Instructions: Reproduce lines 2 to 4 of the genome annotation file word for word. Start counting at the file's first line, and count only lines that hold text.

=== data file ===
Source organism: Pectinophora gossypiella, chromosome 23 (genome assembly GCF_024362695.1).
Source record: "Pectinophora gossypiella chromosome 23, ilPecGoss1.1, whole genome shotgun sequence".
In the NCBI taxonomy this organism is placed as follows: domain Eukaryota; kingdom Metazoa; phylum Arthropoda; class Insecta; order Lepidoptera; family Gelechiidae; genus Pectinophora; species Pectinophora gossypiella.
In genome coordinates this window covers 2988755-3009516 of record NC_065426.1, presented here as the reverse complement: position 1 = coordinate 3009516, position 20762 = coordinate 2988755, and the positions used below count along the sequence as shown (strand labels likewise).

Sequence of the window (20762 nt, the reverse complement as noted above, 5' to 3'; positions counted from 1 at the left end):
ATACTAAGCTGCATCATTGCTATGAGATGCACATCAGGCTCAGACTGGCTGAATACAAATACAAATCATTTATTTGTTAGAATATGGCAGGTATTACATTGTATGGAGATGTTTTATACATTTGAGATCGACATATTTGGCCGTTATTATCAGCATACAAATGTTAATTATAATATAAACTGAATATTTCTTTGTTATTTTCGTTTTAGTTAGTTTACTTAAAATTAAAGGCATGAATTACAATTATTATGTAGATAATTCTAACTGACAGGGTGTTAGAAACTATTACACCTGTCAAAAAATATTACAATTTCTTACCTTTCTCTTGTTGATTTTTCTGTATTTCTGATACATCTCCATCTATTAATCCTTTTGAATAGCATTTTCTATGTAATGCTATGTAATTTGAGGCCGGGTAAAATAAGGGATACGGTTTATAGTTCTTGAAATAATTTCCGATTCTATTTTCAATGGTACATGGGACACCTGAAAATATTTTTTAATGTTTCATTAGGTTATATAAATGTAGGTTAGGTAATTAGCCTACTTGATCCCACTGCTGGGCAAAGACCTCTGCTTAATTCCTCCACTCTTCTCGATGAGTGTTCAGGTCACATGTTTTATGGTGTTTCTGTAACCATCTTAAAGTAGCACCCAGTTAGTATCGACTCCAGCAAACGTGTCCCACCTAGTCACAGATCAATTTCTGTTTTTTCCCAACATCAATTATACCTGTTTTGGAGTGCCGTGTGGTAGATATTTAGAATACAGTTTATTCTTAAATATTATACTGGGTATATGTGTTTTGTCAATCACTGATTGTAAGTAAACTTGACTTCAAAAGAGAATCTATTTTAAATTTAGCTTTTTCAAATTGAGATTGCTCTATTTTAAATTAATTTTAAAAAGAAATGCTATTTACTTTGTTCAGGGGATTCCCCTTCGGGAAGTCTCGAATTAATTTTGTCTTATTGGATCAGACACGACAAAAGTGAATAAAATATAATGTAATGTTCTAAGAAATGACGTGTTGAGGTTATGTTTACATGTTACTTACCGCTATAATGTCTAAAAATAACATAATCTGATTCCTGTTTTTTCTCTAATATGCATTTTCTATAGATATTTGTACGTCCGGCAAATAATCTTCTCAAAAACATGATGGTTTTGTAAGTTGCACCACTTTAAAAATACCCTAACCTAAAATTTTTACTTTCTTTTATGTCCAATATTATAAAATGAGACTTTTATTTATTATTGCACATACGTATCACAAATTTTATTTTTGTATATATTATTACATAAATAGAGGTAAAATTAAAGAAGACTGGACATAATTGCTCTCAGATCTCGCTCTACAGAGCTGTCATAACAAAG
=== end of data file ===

Source record: "Pectinophora gossypiella chromosome 23, ilPecGoss1.1, whole genome shotgun sequence".
In the NCBI taxonomy this organism is placed as follows: domain Eukaryota; kingdom Metazoa; phylum Arthropoda; class Insecta; order Lepidoptera; family Gelechiidae; genus Pectinophora; species Pectinophora gossypiella.
In genome coordinates this window covers 2988755-3009516 of record NC_065426.1, presented here as the reverse complement: position 1 = coordinate 3009516, position 20762 = coordinate 2988755, and the positions used below count along the sequence as shown (strand labels likewise).